For those who fear it may be too late in life to improve their fitness and wellness, a recent study published in the journal Circulation has found that people into late middle age can reverse or reduce the risk of heart failure caused by decades of sedentary living by exercising.
There, is, however, a catch: research indicates that it takes two years of aerobic exercise, four to five days a week, to mitigate the risk of heart failure. Research has shown that sedentary behaviors – such as sitting or reclining for long periods of time – increase the risk of heart disease.
The study’s participants, all of whom did not exercise regularly, were divided into two groups, with one following an aerobic exercise routine that progressed in intensity over the two years and another doing yoga, balance training and weight training three times a week, also for two years.
The aerobic exercise group showed an 18% improvement in their maximum oxygen intake during exercise and a more than 25% improvement in “plasticity” in the left ventricular muscle of the heart – both markers of a healthier heart. However, the benefits were not seen in the second group.
Dr Benjamin Levine, lead author of the study and the founder and director of the Institute for Exercise and Environmental Medicine, a joint program between Texas Health Resources and UT Southwestern Medical Center Dallas, Texas, states: “The key to a healthier heart in middle age is the right dose of exercise, at the right time in life. We found what we believe to be the optimal dose of the right kind of exercise, which is four to five times a week, and the ‘sweet spot’ in time, when the heart risk from a lifetime of sedentary behavior can be improved – which is late-middle age. The result was a reversal of decades of a sedentary lifestyle on the heart for most of the study participants.”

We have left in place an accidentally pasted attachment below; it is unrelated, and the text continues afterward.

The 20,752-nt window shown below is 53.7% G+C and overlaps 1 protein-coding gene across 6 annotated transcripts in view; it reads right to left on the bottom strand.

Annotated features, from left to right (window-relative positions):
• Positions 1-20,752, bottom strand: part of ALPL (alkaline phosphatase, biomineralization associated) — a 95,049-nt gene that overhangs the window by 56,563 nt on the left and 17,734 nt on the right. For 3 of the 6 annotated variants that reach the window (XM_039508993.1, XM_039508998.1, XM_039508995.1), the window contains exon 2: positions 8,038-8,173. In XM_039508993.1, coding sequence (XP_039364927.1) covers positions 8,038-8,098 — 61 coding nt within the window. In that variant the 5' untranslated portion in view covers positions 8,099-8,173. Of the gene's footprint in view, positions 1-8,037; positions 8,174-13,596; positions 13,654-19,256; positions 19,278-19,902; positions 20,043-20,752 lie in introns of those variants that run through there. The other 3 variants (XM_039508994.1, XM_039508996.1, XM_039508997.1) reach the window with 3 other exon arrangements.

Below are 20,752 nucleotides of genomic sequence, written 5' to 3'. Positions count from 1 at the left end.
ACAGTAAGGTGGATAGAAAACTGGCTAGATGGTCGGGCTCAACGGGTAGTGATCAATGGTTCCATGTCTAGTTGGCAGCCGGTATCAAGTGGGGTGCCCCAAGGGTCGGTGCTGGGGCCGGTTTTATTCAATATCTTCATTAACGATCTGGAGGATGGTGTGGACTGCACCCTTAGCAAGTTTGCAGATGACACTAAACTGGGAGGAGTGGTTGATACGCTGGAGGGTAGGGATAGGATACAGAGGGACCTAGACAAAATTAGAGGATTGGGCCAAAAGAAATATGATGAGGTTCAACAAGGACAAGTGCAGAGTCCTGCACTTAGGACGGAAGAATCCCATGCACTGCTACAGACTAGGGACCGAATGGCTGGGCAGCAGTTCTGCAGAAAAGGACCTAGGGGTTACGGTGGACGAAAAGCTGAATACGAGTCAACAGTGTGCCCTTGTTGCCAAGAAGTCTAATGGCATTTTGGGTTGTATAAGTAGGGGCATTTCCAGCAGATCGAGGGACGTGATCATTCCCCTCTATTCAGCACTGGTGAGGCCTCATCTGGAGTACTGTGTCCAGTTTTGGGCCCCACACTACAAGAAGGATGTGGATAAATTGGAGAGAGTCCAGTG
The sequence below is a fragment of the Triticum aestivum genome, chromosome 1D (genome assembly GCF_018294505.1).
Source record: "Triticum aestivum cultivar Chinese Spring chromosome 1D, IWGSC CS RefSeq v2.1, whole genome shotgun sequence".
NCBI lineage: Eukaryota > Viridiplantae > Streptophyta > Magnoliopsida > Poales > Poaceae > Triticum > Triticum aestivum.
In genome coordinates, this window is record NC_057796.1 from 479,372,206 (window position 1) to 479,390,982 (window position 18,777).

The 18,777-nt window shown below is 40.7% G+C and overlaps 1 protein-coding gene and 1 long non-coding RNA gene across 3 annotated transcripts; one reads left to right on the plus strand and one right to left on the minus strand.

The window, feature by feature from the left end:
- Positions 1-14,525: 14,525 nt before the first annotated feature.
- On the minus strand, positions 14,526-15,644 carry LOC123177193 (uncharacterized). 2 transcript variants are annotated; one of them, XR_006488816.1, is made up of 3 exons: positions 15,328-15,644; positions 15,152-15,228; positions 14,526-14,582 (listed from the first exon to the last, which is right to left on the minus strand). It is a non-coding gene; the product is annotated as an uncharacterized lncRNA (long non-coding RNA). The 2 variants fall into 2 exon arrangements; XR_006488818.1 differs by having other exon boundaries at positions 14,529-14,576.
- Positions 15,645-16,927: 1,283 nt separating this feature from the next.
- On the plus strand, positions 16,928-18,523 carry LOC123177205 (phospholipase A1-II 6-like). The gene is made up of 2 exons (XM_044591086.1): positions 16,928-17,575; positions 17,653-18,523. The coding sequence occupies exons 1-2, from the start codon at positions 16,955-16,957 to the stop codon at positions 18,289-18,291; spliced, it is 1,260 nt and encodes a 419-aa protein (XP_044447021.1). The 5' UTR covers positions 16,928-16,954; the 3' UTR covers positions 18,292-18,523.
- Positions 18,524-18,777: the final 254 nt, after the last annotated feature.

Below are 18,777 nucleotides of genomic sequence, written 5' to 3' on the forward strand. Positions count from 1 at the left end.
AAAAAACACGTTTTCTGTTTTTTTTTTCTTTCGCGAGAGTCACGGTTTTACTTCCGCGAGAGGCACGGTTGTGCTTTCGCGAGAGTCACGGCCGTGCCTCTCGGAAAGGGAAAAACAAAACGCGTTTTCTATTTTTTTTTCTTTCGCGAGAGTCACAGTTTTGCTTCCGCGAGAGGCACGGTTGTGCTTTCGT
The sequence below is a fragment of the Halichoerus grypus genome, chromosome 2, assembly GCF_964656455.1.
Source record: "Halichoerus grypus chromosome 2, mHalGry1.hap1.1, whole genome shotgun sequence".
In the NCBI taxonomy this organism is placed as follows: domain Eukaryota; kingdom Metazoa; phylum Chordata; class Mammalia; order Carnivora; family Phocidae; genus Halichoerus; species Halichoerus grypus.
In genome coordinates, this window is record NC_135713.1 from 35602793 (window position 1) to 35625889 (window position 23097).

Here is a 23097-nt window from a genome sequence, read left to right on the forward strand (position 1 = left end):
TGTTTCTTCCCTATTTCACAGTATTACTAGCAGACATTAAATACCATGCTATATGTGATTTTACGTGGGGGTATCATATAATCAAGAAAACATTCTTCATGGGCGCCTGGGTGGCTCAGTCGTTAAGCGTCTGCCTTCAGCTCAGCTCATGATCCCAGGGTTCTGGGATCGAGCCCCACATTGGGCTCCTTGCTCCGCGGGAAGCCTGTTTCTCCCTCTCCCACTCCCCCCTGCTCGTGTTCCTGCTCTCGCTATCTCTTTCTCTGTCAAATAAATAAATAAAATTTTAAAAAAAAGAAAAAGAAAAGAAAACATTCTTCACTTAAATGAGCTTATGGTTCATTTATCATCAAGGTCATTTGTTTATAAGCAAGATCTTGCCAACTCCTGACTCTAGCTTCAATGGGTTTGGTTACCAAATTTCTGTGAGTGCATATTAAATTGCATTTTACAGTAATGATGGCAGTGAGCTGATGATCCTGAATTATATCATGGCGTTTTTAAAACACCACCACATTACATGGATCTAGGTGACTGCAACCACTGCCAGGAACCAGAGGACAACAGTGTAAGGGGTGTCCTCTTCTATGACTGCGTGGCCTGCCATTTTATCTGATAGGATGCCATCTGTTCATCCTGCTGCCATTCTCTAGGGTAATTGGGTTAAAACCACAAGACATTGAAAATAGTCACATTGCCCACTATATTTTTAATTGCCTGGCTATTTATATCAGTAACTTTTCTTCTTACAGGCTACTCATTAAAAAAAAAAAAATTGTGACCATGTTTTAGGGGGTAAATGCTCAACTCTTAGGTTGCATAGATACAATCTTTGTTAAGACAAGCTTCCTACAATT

Dr Richard Siow, vice-dean for the faculty of life sciences and medicine at King’s College London and director of aging research at King’s, told the BBC the study was valuable in that shows we can delay cardiovascular aging. Dr. Siow said that it provided further evidence that “we can, in a way, rejuvenate or make the cells in the heart, and also in the blood vessels for that matter, resemble younger cells through an exercise program”.
“I think that’s a very important take-home message for those of us who may have a doom and gloom view there’s nothing we can do about it. Yes there is, we can start by getting off the couch to have a more active lifestyle.”